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Continuum of Care: Introducing winter warming centers to address the needs of homeless community

By Heather Hogue - Special to the Daily Herald | Oct 1, 2023

Daily Herald file photo

Volunteer Bethany Gull checks out a previously identified homeless camp in Provo while assisting with the Point-in-Time count on Friday, Jan. 30, 2015. Organized by the U.S. Department of Housing and Urban Development, the Point-in-Time count is a count of sheltered and unsheltered homeless persons on a single night in January.

As temperatures start to drop here in Utah County, homeless service agencies in the Mountainland Continuum of Care are gearing up for an anticipated cold winter ahead. In addition to the resources that we have for those experiencing homelessness, we are pleased to announce the inclusion of warming centers for the most vulnerable in our community this winter.

Anticipated to open around Dec. 1, these warming centers will be located strategically in Utah County. We will operate multiple locations on a rotating basis, with each location open for one or two nights a week. This ensures that we have at least one warming center open every night throughout the winter for those seeking refuge from the freezing temperatures.

These new warming centers are in partnership with the nonprofit community, faith-based community and offices of homeless services. This valuable collaboration helps ensure we address the needs of our most vulnerable while also considering the needs of all involved. “This long-needed private/public collaboration is going to save lives this winter,” said Karen McCandless, CEO of Community Action Services and Food Bank.

We are committed as a community that no one experiencing homelessness freezes to death on our streets again.

What are warming centers?

Warming centers are a nationwide best practice that create safe, warm spaces in the winter for individuals experiencing unsheltered homelessness. They are designed as temporary crisis facilities. Warming centers operate in public or private spaces and are intended to mitigate the life-threatening impact of cold weather for people who have nowhere to go. In Utah County, warming centers will be part of a multipronged approach to ensuring the welfare of individuals experiencing homelessness. Families with minor children, individuals fleeing domestic violence who cannot access a domestic violence shelter bed, and other especially vulnerable adults will be diverted to a room in a motel, paid for by partner service agencies.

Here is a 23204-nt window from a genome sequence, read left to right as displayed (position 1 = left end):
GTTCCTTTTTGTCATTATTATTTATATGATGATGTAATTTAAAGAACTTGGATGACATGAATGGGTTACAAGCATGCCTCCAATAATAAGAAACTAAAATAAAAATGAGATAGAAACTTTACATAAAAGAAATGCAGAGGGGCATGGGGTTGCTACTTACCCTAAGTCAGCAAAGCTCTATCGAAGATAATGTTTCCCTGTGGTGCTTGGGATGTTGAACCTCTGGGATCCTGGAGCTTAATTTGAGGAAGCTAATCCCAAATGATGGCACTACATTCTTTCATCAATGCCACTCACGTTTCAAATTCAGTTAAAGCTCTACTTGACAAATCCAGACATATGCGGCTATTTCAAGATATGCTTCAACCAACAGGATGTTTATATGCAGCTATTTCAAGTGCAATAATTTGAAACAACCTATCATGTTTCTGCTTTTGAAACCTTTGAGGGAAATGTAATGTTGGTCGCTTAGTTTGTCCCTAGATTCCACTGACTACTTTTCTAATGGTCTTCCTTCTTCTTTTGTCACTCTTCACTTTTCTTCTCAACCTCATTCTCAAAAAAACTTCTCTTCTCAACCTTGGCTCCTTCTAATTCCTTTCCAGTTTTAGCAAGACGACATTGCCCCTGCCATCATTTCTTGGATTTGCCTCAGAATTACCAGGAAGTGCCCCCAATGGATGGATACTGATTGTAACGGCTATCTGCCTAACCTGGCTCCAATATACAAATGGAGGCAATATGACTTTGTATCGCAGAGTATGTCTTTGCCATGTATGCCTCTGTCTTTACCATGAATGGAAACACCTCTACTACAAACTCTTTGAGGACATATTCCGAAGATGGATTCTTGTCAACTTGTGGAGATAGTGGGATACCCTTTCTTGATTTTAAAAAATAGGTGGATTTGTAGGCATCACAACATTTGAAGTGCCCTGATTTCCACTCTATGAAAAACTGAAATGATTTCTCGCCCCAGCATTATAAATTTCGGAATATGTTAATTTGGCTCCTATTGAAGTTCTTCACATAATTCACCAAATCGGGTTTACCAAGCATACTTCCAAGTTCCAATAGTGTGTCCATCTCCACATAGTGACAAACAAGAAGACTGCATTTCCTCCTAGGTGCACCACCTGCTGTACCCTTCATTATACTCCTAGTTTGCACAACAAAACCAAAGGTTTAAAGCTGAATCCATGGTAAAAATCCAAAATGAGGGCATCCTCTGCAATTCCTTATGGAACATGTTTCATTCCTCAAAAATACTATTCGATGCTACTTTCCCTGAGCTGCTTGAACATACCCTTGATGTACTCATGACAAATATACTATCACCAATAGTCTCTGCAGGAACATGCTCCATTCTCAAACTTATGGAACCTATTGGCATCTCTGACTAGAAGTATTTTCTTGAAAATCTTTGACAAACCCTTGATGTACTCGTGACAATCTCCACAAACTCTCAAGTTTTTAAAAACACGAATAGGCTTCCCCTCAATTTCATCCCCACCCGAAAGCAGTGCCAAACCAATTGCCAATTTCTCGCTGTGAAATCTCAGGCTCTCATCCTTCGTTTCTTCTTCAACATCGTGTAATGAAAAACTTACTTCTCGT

Are warming centers the same as emergency shelters?

Warming centers and emergency shelters have very different functions in a community, both in their primary purpose, impact to the community, and scope of work. While emergency shelters offer year-round overnight accommodations, often with meals and extended stays, warming centers are more short-term, providing relief during extreme weather conditions.

Our overnight warming centers will open each evening and they will close each morning. Individuals using the centers will leave at the specified closing times, minimizing any concerns about lingering in the neighborhoods. Warming centers are also usually located in existing structures, such as public buildings or private churches. Emergency shelters, on the other hand, are permanent structures in a community that offer comprehensive services, including overnight lodging, meals, showers and support services, and are accessible year-round to those experiencing homelessness.

Will these impact our community?

The discussions for these warming centers began in June and involved the faith-based community, the nonprofit community, funders in state and local government, and other stakeholders. We are committed to ensuring that there is open dialogue, proactive engagement and careful strategic planning to mitigate any community concerns. One of these warming centers has been in operation in Utah County for the last seven years, and they have valuable insight in how to responsibly operate without causing disruption to their neighbors. As these discussions continue, we are developing policies and procedures to ensure that additional foot traffic will be minimal and loitering will not be permitted. The Continuum of Care is committed to ensuring the safety of our most vulnerable while still recognizing and responding to the needs of our community.

How can you help?

While we are currently hammering out our policies and procedures to ensure that this project is successful long-term and meets the needs of everyone in our community, we recognize that we will need additional community support. If you would like more information about volunteering or being involved, please sign up at https://mountainlandcoc.org/get-involved.html and we will have staff reach out to you as we move forward.

We are also looking for immediate donations of the following for service providers in our community, since the opening of our warming centers are still weeks away:

  • Genesis Project — socks, blankets and tarps. Point of contact: Justin Banks, 801-755-7051.
  • Community Action Services and Food Bank — sleeping bags, tarps and can openers. Donate at 815 S. Freedom Blvd., Provo.
  • Orem City — compact sleeping bags and feminine hygiene products. Point of contact: Kamryn Wilson, kmwilson@orem.gov.
  • Wasatch Behavioral Health — sleeping bags, hand warmers, backpacks, gloves and hats. Donate at the WATCH program, 299 E. 900 South Provo.

As winter approaches, we are grateful for the support of our community in helping to keep safe our most vulnerable. We invite you to join us in making a tangible difference for our homeless neighbors this winter by volunteering your time or helping provide life-saving winter supplies. Your support matters, and together we can create a safer space for those in need in our community this winter.


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